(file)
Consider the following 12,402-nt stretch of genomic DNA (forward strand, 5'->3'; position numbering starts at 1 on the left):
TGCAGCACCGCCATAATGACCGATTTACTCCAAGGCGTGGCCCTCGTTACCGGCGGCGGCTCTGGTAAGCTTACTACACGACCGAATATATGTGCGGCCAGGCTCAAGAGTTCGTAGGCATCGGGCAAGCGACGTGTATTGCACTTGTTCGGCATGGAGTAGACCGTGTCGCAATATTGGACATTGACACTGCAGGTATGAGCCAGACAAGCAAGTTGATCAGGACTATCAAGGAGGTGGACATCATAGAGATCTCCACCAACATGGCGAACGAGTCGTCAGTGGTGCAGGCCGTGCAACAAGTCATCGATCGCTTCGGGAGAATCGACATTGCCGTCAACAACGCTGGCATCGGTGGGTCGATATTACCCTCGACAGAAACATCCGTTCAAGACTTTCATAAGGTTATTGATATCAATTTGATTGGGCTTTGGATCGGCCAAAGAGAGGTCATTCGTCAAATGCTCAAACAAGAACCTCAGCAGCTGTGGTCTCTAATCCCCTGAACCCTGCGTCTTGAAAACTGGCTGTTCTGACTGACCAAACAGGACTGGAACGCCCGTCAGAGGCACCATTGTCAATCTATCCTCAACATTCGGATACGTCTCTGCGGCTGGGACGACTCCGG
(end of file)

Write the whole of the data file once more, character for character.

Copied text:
Consider the following 12,402-nt stretch of genomic DNA (forward strand, 5'->3'; position numbering starts at 1 on the left):
TGCAGCACCGCCATAATGACCGATTTACTCCAAGGCGTGGCCCTCGTTACCGGCGGCGGCTCTGGTAAGCTTACTACACGACCGAATATATGTGCGGCCAGGCTCAAGAGTTCGTAGGCATCGGGCAAGCGACGTGTATTGCACTTGTTCGGCATGGAGTAGACCGTGTCGCAATATTGGACATTGACACTGCAGGTATGAGCCAGACAAGCAAGTTGATCAGGACTATCAAGGAGGTGGACATCATAGAGATCTCCACCAACATGGCGAACGAGTCGTCAGTGGTGCAGGCCGTGCAACAAGTCATCGATCGCTTCGGGAGAATCGACATTGCCGTCAACAACGCTGGCATCGGTGGGTCGATATTACCCTCGACAGAAACATCCGTTCAAGACTTTCATAAGGTTATTGATATCAATTTGATTGGGCTTTGGATCGGCCAAAGAGAGGTCATTCGTCAAATGCTCAAACAAGAACCTCAGCAGCTGTGGTCTCTAATCCCCTGAACCCTGCGTCTTGAAAACTGGCTGTTCTGACTGACCAAACAGGACTGGAACGCCCGTCAGAGGCACCATTGTCAATCTATCCTCAACATTCGGATACGTCTCTGCGGCTGGGACGACTCCGG